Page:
“The Lord was pleased to crush him.” Thus the first line of God’s Word today, from Isaiah 53. If I were a cynic, I would think this is some kind of cruel joke. Why would God want to crush anyone? Getting crushed by life is the number one reason people don’t believe in God. As St. Teresa (whose feast day we celebrated last week) said to God after falling off her horse into a stream, “If this is how you treat your friends, no wonder you have so few of them.” Who wants to believe in a God who, for example, would let a young father die of cancer? Better to believe in technology or money or pleasure—at least those things can give us a little relief from a life always subject to sickness and tragedy.
On Friday I preached a requiem Mass for a man who died of cancer, leaving a wife and two children, ages 12 and 14. When Roberto was first diagnosed, I went to his home for dinner. My heart bled for the two children, whose blank expressions showed their confusion, not able to imagine life without their father. His wife was more composed, but equally at a loss to understand. We all believed in God’s providence but could not possibly understand why this was happening. Roberto, however, who was being crushed, did understand. When asked how he felt, he would say with a smile: “Never better.” We didn’t believe him. We thought he was either in denial or painting over his darkness with a plastic smile. How much longer before he crashes, we thought. How much longer can he keep believing in a loving God?
But as the cancer ate away at his body, and every treatment failed, Roberto continued to smile (except momentarily when in extreme pain). And we began to believe him. Last week, just before he died at home, he continued to insist that he had never been better. And I believe now that Roberto was right. He came to see that the sickness was healing him, that is was a gift by which he could finally let go and trust. It was precisely through his infirmity that he gained the capacity to make that act of loving trust in God, and in his wife and children. Never had he believed in all of them, and loved them so!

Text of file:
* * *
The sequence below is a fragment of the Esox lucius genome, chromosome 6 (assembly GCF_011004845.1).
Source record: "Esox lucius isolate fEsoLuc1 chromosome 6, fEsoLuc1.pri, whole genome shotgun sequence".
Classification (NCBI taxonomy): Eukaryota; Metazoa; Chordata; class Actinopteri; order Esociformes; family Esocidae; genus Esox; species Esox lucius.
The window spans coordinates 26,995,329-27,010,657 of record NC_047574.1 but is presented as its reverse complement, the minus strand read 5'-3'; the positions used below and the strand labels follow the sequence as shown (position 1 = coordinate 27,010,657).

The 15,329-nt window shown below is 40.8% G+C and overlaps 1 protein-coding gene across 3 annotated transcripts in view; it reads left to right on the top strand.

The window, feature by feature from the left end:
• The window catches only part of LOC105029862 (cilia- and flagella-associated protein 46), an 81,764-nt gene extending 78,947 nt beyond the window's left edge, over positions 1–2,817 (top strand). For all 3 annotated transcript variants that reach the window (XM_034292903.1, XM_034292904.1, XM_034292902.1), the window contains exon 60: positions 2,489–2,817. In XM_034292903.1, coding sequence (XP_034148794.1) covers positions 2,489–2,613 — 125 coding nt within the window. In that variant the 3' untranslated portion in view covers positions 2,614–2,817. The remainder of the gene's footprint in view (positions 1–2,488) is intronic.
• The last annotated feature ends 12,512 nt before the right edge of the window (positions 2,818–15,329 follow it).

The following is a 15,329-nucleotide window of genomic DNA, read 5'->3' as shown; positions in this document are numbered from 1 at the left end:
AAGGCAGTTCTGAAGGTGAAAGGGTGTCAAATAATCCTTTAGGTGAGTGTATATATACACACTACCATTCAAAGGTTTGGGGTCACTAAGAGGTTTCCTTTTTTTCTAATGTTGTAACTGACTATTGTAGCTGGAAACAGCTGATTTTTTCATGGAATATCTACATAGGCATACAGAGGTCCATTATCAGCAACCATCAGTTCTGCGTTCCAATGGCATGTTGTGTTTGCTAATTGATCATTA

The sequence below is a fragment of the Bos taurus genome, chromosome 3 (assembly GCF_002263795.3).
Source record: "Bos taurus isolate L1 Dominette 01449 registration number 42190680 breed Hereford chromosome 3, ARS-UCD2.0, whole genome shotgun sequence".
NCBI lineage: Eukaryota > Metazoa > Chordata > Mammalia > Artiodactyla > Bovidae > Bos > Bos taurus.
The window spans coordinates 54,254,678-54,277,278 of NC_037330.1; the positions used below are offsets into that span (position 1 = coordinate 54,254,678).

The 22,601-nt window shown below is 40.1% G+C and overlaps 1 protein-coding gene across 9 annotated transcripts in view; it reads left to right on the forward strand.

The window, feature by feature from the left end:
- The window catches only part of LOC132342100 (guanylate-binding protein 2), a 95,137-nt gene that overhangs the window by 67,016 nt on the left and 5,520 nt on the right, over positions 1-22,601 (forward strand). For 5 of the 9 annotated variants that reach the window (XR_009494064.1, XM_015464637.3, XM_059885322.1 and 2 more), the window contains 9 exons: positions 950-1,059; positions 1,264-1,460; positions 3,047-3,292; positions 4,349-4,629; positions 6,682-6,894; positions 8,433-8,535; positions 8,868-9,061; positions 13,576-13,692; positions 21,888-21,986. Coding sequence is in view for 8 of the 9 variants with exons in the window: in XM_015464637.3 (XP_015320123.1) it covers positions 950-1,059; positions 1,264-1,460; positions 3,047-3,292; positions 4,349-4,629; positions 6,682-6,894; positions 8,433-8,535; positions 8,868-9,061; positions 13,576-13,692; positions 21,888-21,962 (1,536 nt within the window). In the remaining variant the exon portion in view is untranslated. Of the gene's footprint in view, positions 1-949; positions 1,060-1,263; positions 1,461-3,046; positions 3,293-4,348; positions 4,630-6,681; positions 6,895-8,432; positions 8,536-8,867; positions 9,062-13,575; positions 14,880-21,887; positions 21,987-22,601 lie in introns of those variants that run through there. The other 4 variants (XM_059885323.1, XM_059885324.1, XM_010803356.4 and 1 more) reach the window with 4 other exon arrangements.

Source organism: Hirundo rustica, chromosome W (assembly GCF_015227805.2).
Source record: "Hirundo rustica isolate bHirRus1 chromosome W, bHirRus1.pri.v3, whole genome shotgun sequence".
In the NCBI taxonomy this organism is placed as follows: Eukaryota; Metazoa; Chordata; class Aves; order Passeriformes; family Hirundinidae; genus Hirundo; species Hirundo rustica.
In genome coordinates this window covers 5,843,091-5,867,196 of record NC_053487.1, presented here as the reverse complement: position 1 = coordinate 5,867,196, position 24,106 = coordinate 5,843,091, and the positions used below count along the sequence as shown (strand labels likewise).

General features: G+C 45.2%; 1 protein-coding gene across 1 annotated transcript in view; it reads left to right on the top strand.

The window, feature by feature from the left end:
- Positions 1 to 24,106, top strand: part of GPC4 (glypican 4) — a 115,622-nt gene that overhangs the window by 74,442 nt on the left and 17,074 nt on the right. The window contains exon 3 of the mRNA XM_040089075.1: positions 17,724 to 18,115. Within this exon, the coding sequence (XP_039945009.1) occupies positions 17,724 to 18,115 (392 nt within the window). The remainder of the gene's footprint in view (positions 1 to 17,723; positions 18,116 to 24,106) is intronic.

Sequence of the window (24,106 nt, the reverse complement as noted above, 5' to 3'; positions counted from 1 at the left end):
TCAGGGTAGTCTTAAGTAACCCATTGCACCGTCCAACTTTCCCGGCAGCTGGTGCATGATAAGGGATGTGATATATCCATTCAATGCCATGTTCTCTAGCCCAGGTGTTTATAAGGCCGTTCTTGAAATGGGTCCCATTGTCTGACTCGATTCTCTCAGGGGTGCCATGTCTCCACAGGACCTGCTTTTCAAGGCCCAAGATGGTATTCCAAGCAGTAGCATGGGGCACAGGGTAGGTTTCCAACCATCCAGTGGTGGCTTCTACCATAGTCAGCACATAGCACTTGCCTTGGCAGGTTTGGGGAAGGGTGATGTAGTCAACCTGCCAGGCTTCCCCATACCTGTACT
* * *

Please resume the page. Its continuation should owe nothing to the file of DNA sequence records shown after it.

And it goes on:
In the Gospel, James and John demand that Jesus give them whatever they want: a really bad move. Haven’t we learned by now that God knows what will make us happy, and that only a fool tells Eternal Wisdom what to do? Jesus is patient with them: “what do you wish me to do for you?” And they blithely ask for the two top positions in his kingdom. Jesus replies: “you don’t know what you are asking. Can you drink the cup that I will drink?” The brothers’ response has always impressed me: yes we can. They don’t know what discipleship will demand, but they want it, for love of Christ. And Jesus assures them that they will drink with Him, both on earth and in the Kingdom to come. He will make them capable of drinking their chalices to the bottom, because they have asked for it.
At some point in our lives Jesus will ask each of us, ‘can you drink from my chalice?’ May God permit us all to say yes, we can. Roberto Gutierrez was a very blessed Catholic American man. He and his wife had lucrative jobs, they lived in spacious home with large front and back yards, a pool, nice cars, two children (a boy and girl), and a bright American future. They were dialed in. But then Jesus came to Roberto and asked him, can you drink from my chalice? Roberto spoke for his wife and children: yes, we can. Drinking from the divine chalice, he said “I’ve never been better.” And he was right.
Peace and Joy
The question will come to us someday, if it hasn’t already. We all say yes I can, but then falter when it comes to living it out. It’s best to practice with the small stuff: you get the flu just before going on that Hawaiian vacation; someone gives you a rude gesture in traffic; your best friend stops calling you for no apparent reason. Best to practice with the small adversities and disappointments. It will lead to our peace and joy, if we, with Our Lady, can see God’s will in every circumstance. He never leaves our side, and we will be peaceful if we can only believe that. I continue, in this month of the Holy Rosary, to encourage all of you to pray the rosary, if not daily, then at least a few times a week. If we pray with and to Our Lady, we will be able to go to Calvary and back, as she did, with peace and joy.